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Helsinki Mulls a Future Free of Car Ownership

Leon Kaye | Wednesday August 6th, 2014 | 2 Comments
Helsinki, Finland, sharing economy, public transportation, car ownership, Sonja Heikkilä, Leon Kaye, Kutsuplus

Public transport is going under massive change in Helsinki.

With its 600,000 residents spread across 276 square miles (715 km2), the population density of Helsinki, Finland is relatively low compared to other major European cities. Buses, trams and ferries fortunately make it easy to move about the city and greater metropolitan area, but city transportation officials believe Helsinki can do even better as it continues to grow. By leveraging telecommunications and nudging the various cogs within the city’s transport system to improve their services, Finland’s capital could achieve what for now seems impossible: making car ownership obsolete.

To that end, Helsinki is considering a holistic transportation plan that would enable users to map out their route via a smartphone. True, many cities already have similar technologies enabled for residents and visitors, but in Helsinki, this would be far more seamless. Rather than paying for each leg of a trip, or requiring passes and memberships (as in for a bike-sharing program), Helsinki’s citizens would simply pay by the route, kilometer or a set monthly fee.

Sonja Heikkilä, a transport engineer at the Helsinki City Planning Department, outlines such a vision many describe as “mobility on demand.” Analogous to what we are facing with utilities (and their stubbornness towards clean energy), Ms. Heikkilä argues in her master’s thesis that while transportation is improving and has become more modern, the systems delivering them have not. As she explains, we use various tools to book travel, are quick to change telecommunications services if we perceive fees to be too high . . . and to add to that, we increasingly use the sharing economy to borrow or rent items and services that in the past we would simply buy.

Transportation as a service, not something most of us simply purchase—whether it is a car or monthly bus pass—is key such a system succeeding. In the world Ms. Heikkilä describes, a commuter may take a tram a few stops then a shared bicycle to get to the office; but in the event he or she goes to the gym or downtown to meet friends, that person can use a shared car and bus to travel that different route. The big difference—streamlined payment — would vary sharply with systems such as the Bay Area’s Clipper Card, which is still expensive and cumbersome to use.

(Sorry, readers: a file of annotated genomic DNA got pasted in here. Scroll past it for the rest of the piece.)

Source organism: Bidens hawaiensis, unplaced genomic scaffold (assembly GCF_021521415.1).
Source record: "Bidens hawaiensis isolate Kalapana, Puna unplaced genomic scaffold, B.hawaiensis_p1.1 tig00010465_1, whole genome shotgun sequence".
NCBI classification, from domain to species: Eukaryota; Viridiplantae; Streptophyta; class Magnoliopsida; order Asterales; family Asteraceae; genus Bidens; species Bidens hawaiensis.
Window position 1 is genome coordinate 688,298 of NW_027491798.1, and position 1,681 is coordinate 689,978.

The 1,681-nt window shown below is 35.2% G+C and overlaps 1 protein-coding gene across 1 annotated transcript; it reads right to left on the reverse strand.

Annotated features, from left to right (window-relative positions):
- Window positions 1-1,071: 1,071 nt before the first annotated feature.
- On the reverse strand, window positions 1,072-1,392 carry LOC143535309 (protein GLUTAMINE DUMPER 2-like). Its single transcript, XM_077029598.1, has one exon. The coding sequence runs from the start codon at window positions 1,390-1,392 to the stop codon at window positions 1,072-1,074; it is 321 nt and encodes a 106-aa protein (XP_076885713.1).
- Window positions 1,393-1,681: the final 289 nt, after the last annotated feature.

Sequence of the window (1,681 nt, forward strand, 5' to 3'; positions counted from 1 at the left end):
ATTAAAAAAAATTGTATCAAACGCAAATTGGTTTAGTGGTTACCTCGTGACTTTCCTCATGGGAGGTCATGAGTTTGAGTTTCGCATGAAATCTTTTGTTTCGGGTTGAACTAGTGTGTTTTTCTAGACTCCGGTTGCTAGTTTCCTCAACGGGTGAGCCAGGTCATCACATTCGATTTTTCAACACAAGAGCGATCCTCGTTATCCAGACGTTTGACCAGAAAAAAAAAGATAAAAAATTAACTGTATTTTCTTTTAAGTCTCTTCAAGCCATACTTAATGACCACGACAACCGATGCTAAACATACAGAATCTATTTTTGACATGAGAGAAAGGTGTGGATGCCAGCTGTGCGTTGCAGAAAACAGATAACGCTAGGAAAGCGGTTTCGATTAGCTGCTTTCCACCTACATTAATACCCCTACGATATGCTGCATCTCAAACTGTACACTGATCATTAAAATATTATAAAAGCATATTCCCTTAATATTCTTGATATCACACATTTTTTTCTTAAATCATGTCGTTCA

Such a scenario converges with a long-term trend occurring worldwide: the slow decline in car ownership. More citizens delay the scoring of their drivers’ licenses, and therefore buying cars, for several reasons: their cost and hassles, and many people now have a total lack of interest. Automobiles will never go away of course: but the fact most cars sit idle 90 to 95 percent of the time has spurred owners to rent their cars out for short trips. Other owners already reduce the cost of car ownership by sharing rides with commuters. In any event, the integration of these automobile services with other forms of transportation could render car ownership pointless by 2025, as explained in a local Helsinki daily. City officials are already working with a local Finnish company to test such a system in early 2015.

Change is already underway in Helsinki. The city recently launched its Kutsuplus service, a fleet of on-demand minibuses that allows commuters to determine their own customized routes and schedule and pay for the trip with a smartphone. Similar to the “maxi cabs” and “minibuses” in Hong Kong and collectivo routes found throughout smaller Latin American cities, these mini buses cost more than scheduled public transportation services but far cheaper than taxis.

Much needs to change in order for Helsinki to accomplish this plan. The regulatory environment needs to adapt, telecommunications systems must work as flawlessly as possible and various transportation agencies need to work together—the latter of which bedevils regions such as the greater New York and San Francisco Bay areas, where the myriad of transport agencies often work more as fiefdoms than public services. Furthermore, ingrained attitudes resulting from what is now century-long history of car ownership will make it hard for many citizens to change their habits. But as transport becomes more modern and more of us become comfortable with the concept of shared transport, scenarios such as what is planned in Helsinki could catch on throughout Europe: and maybe even this side of the pond.

Image credit: Visit Helsinki

Leon Kaye has lived in Abu Dhabi for the past year and is on his way back to California. Follow him on Instagram and Twitter.


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  • http://www.eneref.org/ Patricia_Travers

    We can also reduce the need for many people to commute to work. Using the cloud to work near home instead of a daily commute will greatly reduce the need for a car. That’s the idea behind the CloudCommuter Initiative. http://cloudcommuter.eneref.org

    • Leon Kaye

      Good point, and I agree from the perspective of someone who has worked remotely for years. Interestingly, however, there are some studies that suggest it can be too carbon intensive (no scaling of IT, lighting, etc.). But I do think it’s part of the solution.